The stark statistics emerged as the Scottish Government faces increasing pressure to encourage vaccination in younger age groups.
Despite invitations being sent to all adults, fewer than 70 per cent of 18 to 29-year-olds have received a first vaccine dose, compared to 100 per cent in age groups above 55.
For those in that age group living in the most deprived areas the coverage is even lower, at just 53 per cent, compared to up to 68 per cent in some less deprived groups as of July 13, according to a report from Public Health Scotland
Charities aiming to reduce poverty and inequality in Scotland have labelled the figures a “real cause for concern” and called on the Scottish Government to increase vaccine uptake in deprived groups.
Among the most deprived young people in Lothian, uptake is 47 per cent, while in Fife it is 48 per cent, and in Glasgow and Grampian it is 50 per cent.
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Vaccination rates are also much lower in ethnic minority groups.
Just 46 per cent of people of African, Caribbean or black ethnicity aged between 18 and 29 have had a first dose, along with 54 per cent of Asians.
Coverage in white people in the same age group is 69 per cent.
Peter Kelly, director of the Poverty Alliance, said the figures were a “real cause for concern”.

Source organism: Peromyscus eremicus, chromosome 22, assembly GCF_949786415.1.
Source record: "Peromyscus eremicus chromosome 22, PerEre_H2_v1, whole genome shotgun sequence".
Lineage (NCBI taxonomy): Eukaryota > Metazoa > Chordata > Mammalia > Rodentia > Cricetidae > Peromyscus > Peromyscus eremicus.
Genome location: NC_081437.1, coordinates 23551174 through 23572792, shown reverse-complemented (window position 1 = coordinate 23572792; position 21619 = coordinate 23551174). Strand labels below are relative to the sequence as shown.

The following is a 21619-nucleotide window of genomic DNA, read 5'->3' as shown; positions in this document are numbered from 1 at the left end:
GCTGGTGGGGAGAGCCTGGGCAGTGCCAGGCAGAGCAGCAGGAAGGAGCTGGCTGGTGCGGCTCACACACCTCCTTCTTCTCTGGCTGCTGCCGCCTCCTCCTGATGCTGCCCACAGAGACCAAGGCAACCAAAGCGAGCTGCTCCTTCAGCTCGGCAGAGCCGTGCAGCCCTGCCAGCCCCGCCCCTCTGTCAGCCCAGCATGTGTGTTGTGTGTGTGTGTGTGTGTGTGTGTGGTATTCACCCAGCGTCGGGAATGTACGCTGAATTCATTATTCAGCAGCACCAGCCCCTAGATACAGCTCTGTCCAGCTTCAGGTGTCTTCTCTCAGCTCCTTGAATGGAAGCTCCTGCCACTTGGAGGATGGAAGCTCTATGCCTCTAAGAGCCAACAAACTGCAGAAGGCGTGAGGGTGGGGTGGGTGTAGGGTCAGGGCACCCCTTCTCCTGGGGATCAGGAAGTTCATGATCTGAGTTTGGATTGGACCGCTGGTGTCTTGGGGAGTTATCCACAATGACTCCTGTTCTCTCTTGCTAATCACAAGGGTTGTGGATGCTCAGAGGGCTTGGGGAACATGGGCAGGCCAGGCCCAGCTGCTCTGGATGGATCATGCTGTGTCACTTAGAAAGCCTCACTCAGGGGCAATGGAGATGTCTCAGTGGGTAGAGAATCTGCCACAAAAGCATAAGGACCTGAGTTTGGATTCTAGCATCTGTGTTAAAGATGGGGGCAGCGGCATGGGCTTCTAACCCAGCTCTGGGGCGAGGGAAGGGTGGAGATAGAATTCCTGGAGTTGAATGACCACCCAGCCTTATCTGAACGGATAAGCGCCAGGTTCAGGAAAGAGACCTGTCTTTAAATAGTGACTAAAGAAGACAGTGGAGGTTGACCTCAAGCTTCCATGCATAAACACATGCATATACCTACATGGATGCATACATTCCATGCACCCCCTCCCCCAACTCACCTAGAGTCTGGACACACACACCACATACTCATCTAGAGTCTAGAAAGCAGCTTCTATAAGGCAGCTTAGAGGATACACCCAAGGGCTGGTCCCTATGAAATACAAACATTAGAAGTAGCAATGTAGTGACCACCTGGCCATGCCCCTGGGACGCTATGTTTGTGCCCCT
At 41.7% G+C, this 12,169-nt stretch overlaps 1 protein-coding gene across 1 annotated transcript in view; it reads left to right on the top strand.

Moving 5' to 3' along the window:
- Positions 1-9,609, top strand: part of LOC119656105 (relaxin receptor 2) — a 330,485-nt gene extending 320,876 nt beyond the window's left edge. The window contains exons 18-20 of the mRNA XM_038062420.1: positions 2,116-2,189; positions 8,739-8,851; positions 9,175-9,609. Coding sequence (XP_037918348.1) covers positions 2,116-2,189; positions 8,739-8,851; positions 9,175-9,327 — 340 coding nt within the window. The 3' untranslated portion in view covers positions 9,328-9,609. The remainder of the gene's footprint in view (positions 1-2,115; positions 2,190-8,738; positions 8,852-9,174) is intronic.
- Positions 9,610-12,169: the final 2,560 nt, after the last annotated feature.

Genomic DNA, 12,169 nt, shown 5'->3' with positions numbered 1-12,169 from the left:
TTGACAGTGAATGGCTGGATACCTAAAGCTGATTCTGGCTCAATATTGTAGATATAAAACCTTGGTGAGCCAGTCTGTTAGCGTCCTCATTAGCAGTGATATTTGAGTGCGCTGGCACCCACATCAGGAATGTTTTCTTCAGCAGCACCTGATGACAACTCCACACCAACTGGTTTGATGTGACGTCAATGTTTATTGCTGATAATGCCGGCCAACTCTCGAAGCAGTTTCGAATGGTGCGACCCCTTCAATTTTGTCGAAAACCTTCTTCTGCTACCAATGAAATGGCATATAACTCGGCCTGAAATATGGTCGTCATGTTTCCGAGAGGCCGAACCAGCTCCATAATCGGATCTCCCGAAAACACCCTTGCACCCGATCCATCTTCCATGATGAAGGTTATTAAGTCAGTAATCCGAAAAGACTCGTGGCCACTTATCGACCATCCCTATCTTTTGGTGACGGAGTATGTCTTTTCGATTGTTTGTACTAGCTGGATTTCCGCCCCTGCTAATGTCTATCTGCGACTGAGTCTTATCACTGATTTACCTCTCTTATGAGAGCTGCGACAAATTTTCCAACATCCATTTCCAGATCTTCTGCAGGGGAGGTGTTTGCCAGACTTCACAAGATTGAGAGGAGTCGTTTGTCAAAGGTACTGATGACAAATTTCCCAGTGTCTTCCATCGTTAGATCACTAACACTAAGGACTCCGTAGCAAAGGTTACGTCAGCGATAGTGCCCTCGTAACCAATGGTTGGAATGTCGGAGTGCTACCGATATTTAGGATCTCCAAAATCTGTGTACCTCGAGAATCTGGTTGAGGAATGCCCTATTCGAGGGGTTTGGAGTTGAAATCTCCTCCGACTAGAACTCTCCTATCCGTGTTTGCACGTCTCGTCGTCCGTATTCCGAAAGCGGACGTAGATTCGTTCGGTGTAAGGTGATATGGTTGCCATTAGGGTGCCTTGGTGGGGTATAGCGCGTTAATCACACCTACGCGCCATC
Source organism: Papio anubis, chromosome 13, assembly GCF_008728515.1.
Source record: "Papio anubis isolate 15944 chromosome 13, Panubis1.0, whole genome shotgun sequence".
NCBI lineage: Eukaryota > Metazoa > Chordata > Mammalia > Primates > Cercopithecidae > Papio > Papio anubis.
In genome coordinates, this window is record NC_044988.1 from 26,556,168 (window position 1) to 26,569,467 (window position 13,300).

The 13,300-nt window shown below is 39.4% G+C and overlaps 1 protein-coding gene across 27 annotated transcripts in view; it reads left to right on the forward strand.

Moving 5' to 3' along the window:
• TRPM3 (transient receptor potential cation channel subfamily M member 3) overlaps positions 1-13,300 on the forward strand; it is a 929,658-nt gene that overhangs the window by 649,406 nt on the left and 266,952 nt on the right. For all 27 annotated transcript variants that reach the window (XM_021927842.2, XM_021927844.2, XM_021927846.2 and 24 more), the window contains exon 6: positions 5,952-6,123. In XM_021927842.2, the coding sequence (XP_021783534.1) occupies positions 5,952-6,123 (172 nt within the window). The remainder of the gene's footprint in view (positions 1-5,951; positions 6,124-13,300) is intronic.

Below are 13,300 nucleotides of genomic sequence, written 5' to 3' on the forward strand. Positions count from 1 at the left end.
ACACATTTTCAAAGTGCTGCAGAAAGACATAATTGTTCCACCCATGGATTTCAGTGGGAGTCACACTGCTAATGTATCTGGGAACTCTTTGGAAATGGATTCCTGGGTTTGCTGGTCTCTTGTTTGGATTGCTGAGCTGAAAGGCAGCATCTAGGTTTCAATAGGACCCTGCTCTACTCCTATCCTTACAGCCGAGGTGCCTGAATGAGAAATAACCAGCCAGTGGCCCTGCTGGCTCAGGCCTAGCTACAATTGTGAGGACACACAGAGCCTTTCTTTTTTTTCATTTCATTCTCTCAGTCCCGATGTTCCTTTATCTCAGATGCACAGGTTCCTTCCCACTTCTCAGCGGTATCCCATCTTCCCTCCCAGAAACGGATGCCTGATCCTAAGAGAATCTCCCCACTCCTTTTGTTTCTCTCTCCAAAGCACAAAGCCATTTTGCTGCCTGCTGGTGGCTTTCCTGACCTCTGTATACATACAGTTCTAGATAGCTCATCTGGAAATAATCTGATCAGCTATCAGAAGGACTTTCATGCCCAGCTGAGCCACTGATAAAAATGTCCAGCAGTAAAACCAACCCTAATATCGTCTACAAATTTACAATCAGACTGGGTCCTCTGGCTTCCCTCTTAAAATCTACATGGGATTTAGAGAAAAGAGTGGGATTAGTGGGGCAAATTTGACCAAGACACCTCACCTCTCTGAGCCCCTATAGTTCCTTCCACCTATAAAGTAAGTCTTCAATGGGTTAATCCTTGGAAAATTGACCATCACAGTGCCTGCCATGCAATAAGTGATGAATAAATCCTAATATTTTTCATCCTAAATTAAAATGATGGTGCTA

He said: “It is vital that there is a concerted effort to ensure that everyone can access the vaccine. To do this we need to get the message right.
"General public health messages do not always work for all groups in society, so those responsible need to make sure that messages are tailored to reach everyone.
“We also need to remove any practical barriers that may exist. That means ensuring that vaccination centres are located in areas of disadvantage, and that any transport barriers are removed. Involving trusted community groups in supporting vaccine rollout would also help.
“Rates of vaccination amongst older people living in low-income neighbourhoods is already high. We now need to ensure similar rates of take-up amongst all age groups to ensure that no-one is left behind.”
Chris Birt, deputy director for Scotland at the Joseph Rowntree Foundation, said: “Covid-19 has shone a harsh light on the injustice of the unacceptable levels of poverty in Scotland.
"People on low incomes have been more likely to catch Covid-19 and sadly die from it. As a result, it is vital that NHS Scotland make every effort to maximise vaccine uptake for those on low incomes as a key part of our work to reduce health inequalities that exist in Scotland.”
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In the 2011 census, around 141,000 Scots were identified as of Asian ethnicity, while around 30,000 were identified as African and just under 7,000 as black or Caribbean.
Scottish Labour’s health spokesperson Jackie Baillie said: “These figures should be a reminder that there is no space for complacency on the vaccine rollout.
“We clearly need to do more to reach ethnic minority communities and crucially to understand the various concerns and the barriers that may be stopping people from getting vaccinated.
“Ethnic minority people have already been hit particularly hard by the pandemic, and we need to ensure they are not put at higher risk again by low vaccination rates.”